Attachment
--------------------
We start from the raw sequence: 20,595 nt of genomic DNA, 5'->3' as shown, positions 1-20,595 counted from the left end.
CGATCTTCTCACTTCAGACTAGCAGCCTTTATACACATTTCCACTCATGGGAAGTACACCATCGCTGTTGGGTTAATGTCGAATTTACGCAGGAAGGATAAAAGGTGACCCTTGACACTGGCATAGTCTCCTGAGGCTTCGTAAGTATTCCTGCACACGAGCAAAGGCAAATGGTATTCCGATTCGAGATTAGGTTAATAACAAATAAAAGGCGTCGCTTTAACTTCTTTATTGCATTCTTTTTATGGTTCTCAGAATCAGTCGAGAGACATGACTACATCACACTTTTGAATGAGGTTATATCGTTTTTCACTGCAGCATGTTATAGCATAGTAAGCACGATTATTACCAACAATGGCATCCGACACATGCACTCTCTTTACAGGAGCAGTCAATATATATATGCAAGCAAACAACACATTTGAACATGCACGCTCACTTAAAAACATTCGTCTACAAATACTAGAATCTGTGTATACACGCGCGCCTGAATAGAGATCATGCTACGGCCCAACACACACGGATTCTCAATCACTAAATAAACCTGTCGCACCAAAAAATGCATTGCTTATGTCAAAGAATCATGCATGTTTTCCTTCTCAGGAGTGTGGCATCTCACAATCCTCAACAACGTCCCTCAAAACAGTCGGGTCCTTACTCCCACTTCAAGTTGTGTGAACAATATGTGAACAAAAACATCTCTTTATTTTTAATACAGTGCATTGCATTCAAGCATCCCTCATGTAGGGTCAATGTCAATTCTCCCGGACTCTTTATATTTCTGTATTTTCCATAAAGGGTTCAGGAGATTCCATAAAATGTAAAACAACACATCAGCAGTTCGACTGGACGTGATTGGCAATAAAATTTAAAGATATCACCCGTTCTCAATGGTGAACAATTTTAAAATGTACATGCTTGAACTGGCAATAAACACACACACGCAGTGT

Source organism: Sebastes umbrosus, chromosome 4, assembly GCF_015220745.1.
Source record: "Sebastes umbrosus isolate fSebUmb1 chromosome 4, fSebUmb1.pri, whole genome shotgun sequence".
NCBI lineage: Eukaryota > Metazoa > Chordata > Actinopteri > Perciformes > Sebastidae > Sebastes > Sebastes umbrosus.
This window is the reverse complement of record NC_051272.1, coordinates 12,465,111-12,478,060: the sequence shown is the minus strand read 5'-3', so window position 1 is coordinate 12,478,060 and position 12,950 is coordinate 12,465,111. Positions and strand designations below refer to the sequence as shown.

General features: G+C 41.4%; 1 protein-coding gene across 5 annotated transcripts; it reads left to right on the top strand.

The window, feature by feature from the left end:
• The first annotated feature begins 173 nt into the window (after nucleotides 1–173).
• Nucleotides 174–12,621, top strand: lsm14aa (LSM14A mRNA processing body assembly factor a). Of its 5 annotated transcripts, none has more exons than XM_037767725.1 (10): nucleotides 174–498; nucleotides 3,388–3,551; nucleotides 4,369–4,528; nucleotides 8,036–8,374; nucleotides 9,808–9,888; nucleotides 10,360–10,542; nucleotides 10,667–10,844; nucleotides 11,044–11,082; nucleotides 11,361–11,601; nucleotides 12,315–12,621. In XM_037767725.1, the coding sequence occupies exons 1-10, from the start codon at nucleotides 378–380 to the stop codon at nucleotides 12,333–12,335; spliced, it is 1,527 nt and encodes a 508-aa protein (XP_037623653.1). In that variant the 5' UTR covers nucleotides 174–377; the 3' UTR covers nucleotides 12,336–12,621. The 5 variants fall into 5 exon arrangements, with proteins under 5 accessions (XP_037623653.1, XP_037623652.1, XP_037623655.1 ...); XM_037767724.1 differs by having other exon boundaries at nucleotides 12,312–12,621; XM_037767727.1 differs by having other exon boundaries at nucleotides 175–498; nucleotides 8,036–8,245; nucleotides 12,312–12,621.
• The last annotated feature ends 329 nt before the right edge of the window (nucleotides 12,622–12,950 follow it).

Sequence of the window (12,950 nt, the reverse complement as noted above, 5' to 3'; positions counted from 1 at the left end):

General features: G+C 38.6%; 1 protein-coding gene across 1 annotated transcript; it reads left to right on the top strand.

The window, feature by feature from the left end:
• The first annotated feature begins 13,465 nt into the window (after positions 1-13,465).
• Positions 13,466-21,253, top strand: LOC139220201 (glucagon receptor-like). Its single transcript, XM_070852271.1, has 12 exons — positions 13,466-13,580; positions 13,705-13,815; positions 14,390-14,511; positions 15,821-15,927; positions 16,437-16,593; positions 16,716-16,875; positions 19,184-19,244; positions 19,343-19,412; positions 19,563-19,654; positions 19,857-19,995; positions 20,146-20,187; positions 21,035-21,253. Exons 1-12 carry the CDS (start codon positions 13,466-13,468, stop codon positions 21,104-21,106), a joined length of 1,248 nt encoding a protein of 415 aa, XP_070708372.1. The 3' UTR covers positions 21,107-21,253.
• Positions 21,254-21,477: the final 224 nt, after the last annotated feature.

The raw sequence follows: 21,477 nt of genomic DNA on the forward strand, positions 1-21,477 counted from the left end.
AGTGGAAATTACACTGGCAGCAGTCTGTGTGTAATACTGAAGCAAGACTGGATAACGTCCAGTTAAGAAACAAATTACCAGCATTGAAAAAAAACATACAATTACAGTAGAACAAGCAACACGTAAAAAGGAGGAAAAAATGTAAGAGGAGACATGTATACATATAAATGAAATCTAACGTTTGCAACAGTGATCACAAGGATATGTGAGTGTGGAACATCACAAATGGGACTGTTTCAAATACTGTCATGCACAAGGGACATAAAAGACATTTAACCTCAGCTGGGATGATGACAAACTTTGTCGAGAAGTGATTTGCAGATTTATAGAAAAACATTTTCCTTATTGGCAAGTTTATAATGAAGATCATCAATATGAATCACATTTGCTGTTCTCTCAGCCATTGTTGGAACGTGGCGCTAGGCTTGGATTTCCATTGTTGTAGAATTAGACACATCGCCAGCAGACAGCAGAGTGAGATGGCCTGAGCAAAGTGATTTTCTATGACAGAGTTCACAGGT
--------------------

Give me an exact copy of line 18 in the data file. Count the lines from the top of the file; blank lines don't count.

The raw sequence follows: 21,477 nt of genomic DNA on the forward strand, positions 1-21,477 counted from the left end.